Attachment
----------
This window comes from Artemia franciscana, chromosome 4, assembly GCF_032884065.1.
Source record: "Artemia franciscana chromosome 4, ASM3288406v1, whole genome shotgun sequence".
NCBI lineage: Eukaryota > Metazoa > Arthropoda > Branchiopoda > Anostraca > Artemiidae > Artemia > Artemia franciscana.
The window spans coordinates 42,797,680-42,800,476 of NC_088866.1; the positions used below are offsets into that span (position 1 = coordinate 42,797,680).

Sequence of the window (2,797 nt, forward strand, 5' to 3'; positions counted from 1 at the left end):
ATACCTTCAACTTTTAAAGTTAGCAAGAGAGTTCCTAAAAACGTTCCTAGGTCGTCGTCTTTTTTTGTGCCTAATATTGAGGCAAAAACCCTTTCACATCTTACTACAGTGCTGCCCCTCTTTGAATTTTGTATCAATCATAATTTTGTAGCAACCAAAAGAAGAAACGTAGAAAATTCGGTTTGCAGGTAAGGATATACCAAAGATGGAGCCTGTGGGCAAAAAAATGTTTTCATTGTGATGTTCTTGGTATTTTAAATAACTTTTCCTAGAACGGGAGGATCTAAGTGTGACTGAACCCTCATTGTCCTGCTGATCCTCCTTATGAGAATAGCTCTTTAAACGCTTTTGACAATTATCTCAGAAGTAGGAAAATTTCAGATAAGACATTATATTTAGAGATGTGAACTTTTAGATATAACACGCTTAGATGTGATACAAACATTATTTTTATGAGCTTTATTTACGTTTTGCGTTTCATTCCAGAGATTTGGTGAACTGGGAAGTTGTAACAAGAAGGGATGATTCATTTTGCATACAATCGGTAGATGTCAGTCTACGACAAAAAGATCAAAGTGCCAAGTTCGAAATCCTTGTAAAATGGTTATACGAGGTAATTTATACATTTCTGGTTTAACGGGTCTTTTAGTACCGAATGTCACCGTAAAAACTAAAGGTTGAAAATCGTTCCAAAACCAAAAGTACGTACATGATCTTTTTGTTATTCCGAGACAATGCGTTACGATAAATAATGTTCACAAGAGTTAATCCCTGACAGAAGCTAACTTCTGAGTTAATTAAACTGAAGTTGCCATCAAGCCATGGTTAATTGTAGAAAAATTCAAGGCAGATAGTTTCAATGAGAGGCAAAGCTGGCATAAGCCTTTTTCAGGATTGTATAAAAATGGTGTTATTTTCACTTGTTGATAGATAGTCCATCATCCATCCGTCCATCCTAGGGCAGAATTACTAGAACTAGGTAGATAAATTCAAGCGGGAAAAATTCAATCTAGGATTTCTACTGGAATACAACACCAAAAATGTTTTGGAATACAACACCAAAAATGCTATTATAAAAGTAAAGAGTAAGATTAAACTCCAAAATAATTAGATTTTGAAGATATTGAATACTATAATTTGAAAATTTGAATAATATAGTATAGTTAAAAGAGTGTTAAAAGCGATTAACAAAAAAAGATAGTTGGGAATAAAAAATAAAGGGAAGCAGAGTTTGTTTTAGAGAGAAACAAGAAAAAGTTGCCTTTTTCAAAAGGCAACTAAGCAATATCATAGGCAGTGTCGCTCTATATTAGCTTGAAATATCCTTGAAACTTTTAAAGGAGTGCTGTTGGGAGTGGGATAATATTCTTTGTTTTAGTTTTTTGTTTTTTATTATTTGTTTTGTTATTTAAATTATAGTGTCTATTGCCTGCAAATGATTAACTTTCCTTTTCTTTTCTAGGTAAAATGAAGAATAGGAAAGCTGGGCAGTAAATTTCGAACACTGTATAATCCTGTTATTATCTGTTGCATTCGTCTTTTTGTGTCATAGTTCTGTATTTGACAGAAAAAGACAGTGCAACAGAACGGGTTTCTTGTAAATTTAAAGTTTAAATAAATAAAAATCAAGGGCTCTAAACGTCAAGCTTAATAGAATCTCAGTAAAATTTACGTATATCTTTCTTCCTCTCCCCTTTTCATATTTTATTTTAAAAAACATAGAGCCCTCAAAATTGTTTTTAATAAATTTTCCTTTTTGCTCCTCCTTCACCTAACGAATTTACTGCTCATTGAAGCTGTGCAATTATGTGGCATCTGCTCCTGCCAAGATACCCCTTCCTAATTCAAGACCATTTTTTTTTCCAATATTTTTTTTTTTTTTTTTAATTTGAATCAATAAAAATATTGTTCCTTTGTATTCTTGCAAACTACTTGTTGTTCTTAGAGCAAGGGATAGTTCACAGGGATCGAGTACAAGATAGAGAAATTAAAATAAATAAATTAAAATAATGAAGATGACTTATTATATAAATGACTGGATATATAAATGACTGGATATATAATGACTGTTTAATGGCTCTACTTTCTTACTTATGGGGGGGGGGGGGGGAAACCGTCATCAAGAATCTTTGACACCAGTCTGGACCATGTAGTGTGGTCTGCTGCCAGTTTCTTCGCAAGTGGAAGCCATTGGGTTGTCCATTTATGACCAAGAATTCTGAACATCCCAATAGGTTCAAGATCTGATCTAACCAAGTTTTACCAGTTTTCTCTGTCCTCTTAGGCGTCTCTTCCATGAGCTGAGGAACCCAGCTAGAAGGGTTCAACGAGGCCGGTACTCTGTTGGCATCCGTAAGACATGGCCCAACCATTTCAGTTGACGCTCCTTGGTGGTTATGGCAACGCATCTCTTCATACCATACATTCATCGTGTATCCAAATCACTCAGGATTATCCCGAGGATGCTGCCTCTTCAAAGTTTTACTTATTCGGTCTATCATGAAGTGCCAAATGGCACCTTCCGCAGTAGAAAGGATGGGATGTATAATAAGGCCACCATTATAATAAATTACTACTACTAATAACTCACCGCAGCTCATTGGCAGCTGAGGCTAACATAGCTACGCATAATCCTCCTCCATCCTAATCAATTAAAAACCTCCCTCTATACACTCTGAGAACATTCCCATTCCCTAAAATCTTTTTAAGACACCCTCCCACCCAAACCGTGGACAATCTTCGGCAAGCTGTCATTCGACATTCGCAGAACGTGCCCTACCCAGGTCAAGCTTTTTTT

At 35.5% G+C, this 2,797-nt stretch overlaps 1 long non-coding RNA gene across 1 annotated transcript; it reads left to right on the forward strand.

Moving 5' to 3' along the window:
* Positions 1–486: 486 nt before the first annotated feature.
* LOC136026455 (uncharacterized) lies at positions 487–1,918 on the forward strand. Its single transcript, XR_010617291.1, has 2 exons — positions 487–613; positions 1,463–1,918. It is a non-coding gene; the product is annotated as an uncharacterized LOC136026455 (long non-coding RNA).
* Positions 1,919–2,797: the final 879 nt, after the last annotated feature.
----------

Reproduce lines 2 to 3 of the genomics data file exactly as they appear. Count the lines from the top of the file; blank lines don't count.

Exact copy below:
Source record: "Artemia franciscana chromosome 4, ASM3288406v1, whole genome shotgun sequence".
NCBI lineage: Eukaryota > Metazoa > Arthropoda > Branchiopoda > Anostraca > Artemiidae > Artemia > Artemia franciscana.